Friday, March 26, 2010

The Fool and the Full

Inspired by the quote: "A bore is a man who deprives you of solitude without providing you with company." Gian Vincenzo Gravina

Perhaps the nicest thing I could say about Harper was that the foolish young bastard was simply an inherent bore and that there was little, or perhaps not a thing at all he could ever have done to better himself to such a degree that he might have become a passably desirable human being.

Before we began our excursion into this nameless jungle, Harper was a wet-behind-the-ears lab assistant. Apparently young Harper had paid his way through grad school as a farmhand. How very dignified of him.

How in the hell a bumpkin straight out of grad school had been placed on a mission like this, the type of mission for which even a scientist with
my experience must spend thirty-odd years trying to earn a spot, I cannot tell you, but there he was. Maybe our mission’s backers thought we might do some farming if we discovered a new species in this forgotten place.

Sarcasm aside, the farmhand story was perfect; it fit him more snugly than his irritatingly white undershirt, which he had worn every day and washed in a stream every night, making it look at all times as if he’d just stumbled across the wreckage moments earlier. It was as if he believed that if he looked like everything was fine, he could feel like everything was, rather than accepting the facts.


The evidence it provided in support of my initial evaluation, when I first shook his hammy hand--that he was an out-of-place buffoon who could make a nice sacrifice if the jungle should demand--might have made the farmhand story more tolerable had it not been repeated more than five times in the three weeks we were together before I decided to kill him.


I don’t do myself justice there; I realized that I
must kill him.

“Cold-hearted” is an imaginary characterization. It is but a term our society has applied to those we secretly envy most, those who need not bother with the trifling preordinations allotted by man’s fickle laws and non sequitur dogmas to remedy a particular set of circumstances. One finds quickly that desolation in the anonymity of the unforgiving wilderness offers freedom in many ways, not the least of which is the gift of a cold heart.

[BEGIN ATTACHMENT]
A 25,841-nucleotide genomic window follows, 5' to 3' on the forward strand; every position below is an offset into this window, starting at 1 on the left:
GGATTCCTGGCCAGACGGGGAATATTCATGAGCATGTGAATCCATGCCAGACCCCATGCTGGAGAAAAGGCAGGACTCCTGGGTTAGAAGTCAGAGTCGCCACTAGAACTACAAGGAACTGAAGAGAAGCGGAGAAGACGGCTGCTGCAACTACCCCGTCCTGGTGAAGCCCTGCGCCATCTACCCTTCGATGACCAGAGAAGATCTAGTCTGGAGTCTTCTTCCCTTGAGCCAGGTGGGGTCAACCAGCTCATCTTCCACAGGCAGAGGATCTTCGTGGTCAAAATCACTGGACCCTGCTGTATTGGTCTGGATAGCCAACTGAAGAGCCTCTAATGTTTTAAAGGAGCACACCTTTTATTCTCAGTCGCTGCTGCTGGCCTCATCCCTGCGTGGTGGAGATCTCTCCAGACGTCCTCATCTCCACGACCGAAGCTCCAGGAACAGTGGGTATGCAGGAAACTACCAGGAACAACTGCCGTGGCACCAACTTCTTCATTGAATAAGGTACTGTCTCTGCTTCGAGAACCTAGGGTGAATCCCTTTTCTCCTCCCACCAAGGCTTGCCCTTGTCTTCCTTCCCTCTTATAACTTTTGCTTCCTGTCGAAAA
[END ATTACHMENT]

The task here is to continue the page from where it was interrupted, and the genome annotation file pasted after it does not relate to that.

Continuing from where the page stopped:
Harper’s incessant droning made me feel more alone than did the swirling orchestra of cackles and caws from the ominous night air. During one such concert, struggling to sleep after another hungry day, I came to my realization about Harper’s fate. The taunting, screeching calls of the darkness that night rapped my nerves like bullwhips, so that I might have gone mad had I not found the wherewithal to focus on my bane, and the elation of freeing myself from his nuisance. I hung from the thought like a lifesaver floating in a tempest of loathsome awareness. That, I realized was the issue: I could not help but be aware of him until he was dead, and that was
his fault and no one else’s.

The day we crashed, he’d begged that I help him with CPR. He actually wanted to waste our precious little energy on attempting to resuscitate a man who’d been impaled with a branch; I think now that I hated him immediately. Even at the exact moment we realized the other two passengers were dead, I knew he was no one I cared to associate with, regardless of whether he was the only sentient being I would ever see again. I’d tried to shake him but he longed for association with a parasitic passion.


I sat up from my blanket of leaves that night and contemplated the execution of the task at hand. My stomach growled, offering its own angry call into the cacophony of night. I knew the time had come, there could be no hesitation.


He outweighed me by a great deal, so I would have to be careful not to wake him. He would certainly overpower me if I allowed it, but I would not. Brains over brawn, they say. My stomach grumbled again and the hunger pains drove me even stronger.


I blamed him for my hunger on several accounts. He was so massive that my only reasonable recourse upon discovering the emergency food supply in the jungle near the chopper was to bury it and keep it from him. He’d clearly not eaten responsibly back home; I wouldn’t trust him to learn the skill when my life depended on it. If I’d let him slap his gluttonous meat hooks on that box, we’d both have died of starvation. No sense in that.


Furthermore, he had been a hunter--trust me, he probably told a dozen such stories--and it had been five days since he’d killed anything. He told me the animals must have grown aware of us and decided to avoid the area. I suggested he travel farther the next time, but I don’t know that he ever really did.


The hunger struck me once more, louder than before. That’s how I knew for certain it was time. It wasn’t a pretty notion, but I was growing exceedingly weary of crackers and peanut butter, and after all it would be easier to salvage him than bury him. I wondered suddenly if he had already begun envisioning me as a nutritional source as well.


It didn’t matter. He was asleep, so I had the upper hand. But if he hadn’t been I’d still have had the advantage, I reasoned; he hadn’t had as much food as I’d had in the past several days, frequently went on daylong hunts, and even when sedentary a man his size would have necessitated nearly double my daily caloric intake. The way I saw it, I could have woken him up and tortured him a bit first, if I’d wanted to be completely cold hearted.